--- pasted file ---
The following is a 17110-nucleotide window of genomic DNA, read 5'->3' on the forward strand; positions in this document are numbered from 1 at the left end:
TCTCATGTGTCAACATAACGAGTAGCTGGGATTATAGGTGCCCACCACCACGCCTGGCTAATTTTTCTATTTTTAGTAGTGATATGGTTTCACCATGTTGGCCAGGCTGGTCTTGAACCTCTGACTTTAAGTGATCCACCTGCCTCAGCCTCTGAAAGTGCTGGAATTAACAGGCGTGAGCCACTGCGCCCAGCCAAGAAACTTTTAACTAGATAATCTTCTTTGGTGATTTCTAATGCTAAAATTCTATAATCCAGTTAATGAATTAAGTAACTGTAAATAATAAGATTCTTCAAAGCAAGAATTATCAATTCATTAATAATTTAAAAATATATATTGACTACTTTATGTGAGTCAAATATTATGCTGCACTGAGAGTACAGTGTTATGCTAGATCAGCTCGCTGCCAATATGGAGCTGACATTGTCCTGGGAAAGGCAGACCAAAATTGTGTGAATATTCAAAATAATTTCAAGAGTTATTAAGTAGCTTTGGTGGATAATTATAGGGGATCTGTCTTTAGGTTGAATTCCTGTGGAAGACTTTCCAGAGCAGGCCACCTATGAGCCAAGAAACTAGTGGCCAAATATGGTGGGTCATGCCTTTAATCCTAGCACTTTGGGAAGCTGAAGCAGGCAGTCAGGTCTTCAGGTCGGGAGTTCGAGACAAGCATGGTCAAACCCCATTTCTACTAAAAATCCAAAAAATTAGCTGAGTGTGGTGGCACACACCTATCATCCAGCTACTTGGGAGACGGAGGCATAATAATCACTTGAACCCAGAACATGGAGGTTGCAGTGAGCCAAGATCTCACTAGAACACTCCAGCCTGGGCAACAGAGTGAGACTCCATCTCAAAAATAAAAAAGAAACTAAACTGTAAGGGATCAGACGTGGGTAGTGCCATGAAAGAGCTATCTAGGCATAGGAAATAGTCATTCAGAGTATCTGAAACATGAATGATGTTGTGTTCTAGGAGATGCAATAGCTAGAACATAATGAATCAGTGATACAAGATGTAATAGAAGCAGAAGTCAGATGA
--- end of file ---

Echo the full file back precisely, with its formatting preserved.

The following is a 17110-nucleotide window of genomic DNA, read 5'->3' on the forward strand; positions in this document are numbered from 1 at the left end:
TCTCATGTGTCAACATAACGAGTAGCTGGGATTATAGGTGCCCACCACCACGCCTGGCTAATTTTTCTATTTTTAGTAGTGATATGGTTTCACCATGTTGGCCAGGCTGGTCTTGAACCTCTGACTTTAAGTGATCCACCTGCCTCAGCCTCTGAAAGTGCTGGAATTAACAGGCGTGAGCCACTGCGCCCAGCCAAGAAACTTTTAACTAGATAATCTTCTTTGGTGATTTCTAATGCTAAAATTCTATAATCCAGTTAATGAATTAAGTAACTGTAAATAATAAGATTCTTCAAAGCAAGAATTATCAATTCATTAATAATTTAAAAATATATATTGACTACTTTATGTGAGTCAAATATTATGCTGCACTGAGAGTACAGTGTTATGCTAGATCAGCTCGCTGCCAATATGGAGCTGACATTGTCCTGGGAAAGGCAGACCAAAATTGTGTGAATATTCAAAATAATTTCAAGAGTTATTAAGTAGCTTTGGTGGATAATTATAGGGGATCTGTCTTTAGGTTGAATTCCTGTGGAAGACTTTCCAGAGCAGGCCACCTATGAGCCAAGAAACTAGTGGCCAAATATGGTGGGTCATGCCTTTAATCCTAGCACTTTGGGAAGCTGAAGCAGGCAGTCAGGTCTTCAGGTCGGGAGTTCGAGACAAGCATGGTCAAACCCCATTTCTACTAAAAATCCAAAAAATTAGCTGAGTGTGGTGGCACACACCTATCATCCAGCTACTTGGGAGACGGAGGCATAATAATCACTTGAACCCAGAACATGGAGGTTGCAGTGAGCCAAGATCTCACTAGAACACTCCAGCCTGGGCAACAGAGTGAGACTCCATCTCAAAAATAAAAAAGAAACTAAACTGTAAGGGATCAGACGTGGGTAGTGCCATGAAAGAGCTATCTAGGCATAGGAAATAGTCATTCAGAGTATCTGAAACATGAATGATGTTGTGTTCTAGGAGATGCAATAGCTAGAACATAATGAATCAGTGATACAAGATGTAATAGAAGCAGAAGTCAGATGA